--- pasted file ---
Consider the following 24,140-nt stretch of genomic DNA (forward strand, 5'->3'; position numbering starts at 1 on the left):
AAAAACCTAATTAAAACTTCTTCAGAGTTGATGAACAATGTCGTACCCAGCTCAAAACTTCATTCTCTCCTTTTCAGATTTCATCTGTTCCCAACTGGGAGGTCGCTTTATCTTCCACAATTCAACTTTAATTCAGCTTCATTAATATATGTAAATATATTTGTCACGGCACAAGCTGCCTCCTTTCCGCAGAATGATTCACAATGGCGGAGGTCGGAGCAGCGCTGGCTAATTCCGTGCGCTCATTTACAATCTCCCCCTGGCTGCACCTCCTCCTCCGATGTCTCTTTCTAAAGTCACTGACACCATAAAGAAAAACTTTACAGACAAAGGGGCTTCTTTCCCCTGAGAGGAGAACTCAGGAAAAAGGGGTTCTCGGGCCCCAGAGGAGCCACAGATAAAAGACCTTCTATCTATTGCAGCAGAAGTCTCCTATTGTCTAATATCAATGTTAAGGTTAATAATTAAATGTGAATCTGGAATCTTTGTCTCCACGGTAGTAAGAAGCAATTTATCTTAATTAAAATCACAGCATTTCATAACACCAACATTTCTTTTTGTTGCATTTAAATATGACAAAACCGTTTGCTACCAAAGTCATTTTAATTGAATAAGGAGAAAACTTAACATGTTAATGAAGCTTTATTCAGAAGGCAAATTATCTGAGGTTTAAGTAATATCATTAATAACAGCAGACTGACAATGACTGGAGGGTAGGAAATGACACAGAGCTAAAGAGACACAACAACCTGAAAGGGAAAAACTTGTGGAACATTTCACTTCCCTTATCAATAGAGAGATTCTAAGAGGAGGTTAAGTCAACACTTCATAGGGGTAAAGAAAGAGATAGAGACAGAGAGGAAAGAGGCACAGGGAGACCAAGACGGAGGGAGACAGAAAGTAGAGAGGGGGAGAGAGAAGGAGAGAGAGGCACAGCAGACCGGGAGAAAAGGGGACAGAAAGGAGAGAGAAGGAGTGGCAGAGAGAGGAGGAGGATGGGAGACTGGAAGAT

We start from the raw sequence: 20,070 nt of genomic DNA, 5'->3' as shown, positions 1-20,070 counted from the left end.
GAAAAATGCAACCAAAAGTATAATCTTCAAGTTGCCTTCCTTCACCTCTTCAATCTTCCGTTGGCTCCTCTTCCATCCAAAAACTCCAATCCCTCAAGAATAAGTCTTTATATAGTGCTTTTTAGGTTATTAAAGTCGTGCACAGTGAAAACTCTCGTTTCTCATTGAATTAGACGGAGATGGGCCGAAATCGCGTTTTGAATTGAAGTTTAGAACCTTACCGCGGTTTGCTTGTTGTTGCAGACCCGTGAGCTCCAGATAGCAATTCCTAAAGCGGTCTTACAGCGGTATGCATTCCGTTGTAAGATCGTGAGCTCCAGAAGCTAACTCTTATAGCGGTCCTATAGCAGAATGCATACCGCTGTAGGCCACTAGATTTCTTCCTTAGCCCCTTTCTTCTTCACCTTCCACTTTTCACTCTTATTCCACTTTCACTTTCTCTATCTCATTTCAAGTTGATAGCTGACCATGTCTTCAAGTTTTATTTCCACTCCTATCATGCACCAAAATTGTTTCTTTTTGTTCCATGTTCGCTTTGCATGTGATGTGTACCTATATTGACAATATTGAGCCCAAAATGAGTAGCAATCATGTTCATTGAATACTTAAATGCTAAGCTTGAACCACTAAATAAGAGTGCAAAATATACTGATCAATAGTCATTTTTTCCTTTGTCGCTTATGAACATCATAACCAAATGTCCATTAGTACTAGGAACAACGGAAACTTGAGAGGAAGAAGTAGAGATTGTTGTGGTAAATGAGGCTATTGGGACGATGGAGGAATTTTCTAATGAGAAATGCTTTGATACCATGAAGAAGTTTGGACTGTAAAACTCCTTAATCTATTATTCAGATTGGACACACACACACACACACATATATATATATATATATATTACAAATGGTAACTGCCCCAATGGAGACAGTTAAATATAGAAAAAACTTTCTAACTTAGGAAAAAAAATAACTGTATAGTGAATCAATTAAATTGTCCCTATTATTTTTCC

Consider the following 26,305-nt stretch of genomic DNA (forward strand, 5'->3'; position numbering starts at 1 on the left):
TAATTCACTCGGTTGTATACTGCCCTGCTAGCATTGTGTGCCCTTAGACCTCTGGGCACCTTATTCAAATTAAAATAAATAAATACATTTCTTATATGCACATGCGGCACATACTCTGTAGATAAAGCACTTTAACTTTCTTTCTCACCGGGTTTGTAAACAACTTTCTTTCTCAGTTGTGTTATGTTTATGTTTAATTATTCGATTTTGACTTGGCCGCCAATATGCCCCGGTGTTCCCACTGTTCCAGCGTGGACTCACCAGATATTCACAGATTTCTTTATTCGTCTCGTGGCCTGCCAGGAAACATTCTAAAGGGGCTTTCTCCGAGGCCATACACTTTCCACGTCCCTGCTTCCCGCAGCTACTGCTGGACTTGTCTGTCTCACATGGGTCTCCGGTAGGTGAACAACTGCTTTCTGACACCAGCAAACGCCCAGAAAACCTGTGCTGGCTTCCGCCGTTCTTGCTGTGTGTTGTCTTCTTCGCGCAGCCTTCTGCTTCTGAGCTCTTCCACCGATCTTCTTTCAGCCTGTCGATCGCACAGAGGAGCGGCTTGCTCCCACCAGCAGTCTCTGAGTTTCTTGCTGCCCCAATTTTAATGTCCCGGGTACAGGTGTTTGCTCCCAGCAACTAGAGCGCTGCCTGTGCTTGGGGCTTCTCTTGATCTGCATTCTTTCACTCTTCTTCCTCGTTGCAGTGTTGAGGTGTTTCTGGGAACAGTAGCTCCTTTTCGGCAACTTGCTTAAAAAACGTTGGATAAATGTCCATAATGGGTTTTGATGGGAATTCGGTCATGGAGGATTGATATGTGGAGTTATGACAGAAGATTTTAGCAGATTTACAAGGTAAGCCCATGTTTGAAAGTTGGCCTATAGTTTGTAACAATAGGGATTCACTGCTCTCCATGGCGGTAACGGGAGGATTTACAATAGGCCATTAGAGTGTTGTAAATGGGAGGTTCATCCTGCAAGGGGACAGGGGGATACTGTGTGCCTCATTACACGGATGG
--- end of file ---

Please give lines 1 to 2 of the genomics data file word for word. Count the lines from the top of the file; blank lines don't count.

Consider the following 24,140-nt stretch of genomic DNA (forward strand, 5'->3'; position numbering starts at 1 on the left):
AAAAACCTAATTAAAACTTCTTCAGAGTTGATGAACAATGTCGTACCCAGCTCAAAACTTCATTCTCTCCTTTTCAGATTTCATCTGTTCCCAACTGGGAGGTCGCTTTATCTTCCACAATTCAACTTTAATTCAGCTTCATTAATATATGTAAATATATTTGTCACGGCACAAGCTGCCTCCTTTCCGCAGAATGATTCACAATGGCGGAGGTCGGAGCAGCGCTGGCTAATTCCGTGCGCTCATTTACAATCTCCCCCTGGCTGCACCTCCTCCTCCGATGTCTCTTTCTAAAGTCACTGACACCATAAAGAAAAACTTTACAGACAAAGGGGCTTCTTTCCCCTGAGAGGAGAACTCAGGAAAAAGGGGTTCTCGGGCCCCAGAGGAGCCACAGATAAAAGACCTTCTATCTATTGCAGCAGAAGTCTCCTATTGTCTAATATCAATGTTAAGGTTAATAATTAAATGTGAATCTGGAATCTTTGTCTCCACGGTAGTAAGAAGCAATTTATCTTAATTAAAATCACAGCATTTCATAACACCAACATTTCTTTTTGTTGCATTTAAATATGACAAAACCGTTTGCTACCAAAGTCATTTTAATTGAATAAGGAGAAAACTTAACATGTTAATGAAGCTTTATTCAGAAGGCAAATTATCTGAGGTTTAAGTAATATCATTAATAACAGCAGACTGACAATGACTGGAGGGTAGGAAATGACACAGAGCTAAAGAGACACAACAACCTGAAAGGGAAAAACTTGTGGAACATTTCACTTCCCTTATCAATAGAGAGATTCTAAGAGGAGGTTAAGTCAACACTTCATAGGGGTAAAGAAAGAGATAGAGACAGAGAGGAAAGAGGCACAGGGAGACCAAGACGGAGGGAGACAGAAAGTAGAGAGGGGGAGAGAGAAGGAGAGAGAGGCACAGCAGACCGGGAGAAAAGGGGACAGAAAGGAGAGAGAAGGAGTGGCAGAGAGAGGAGGAGGATGGGAGACTGGAAGAT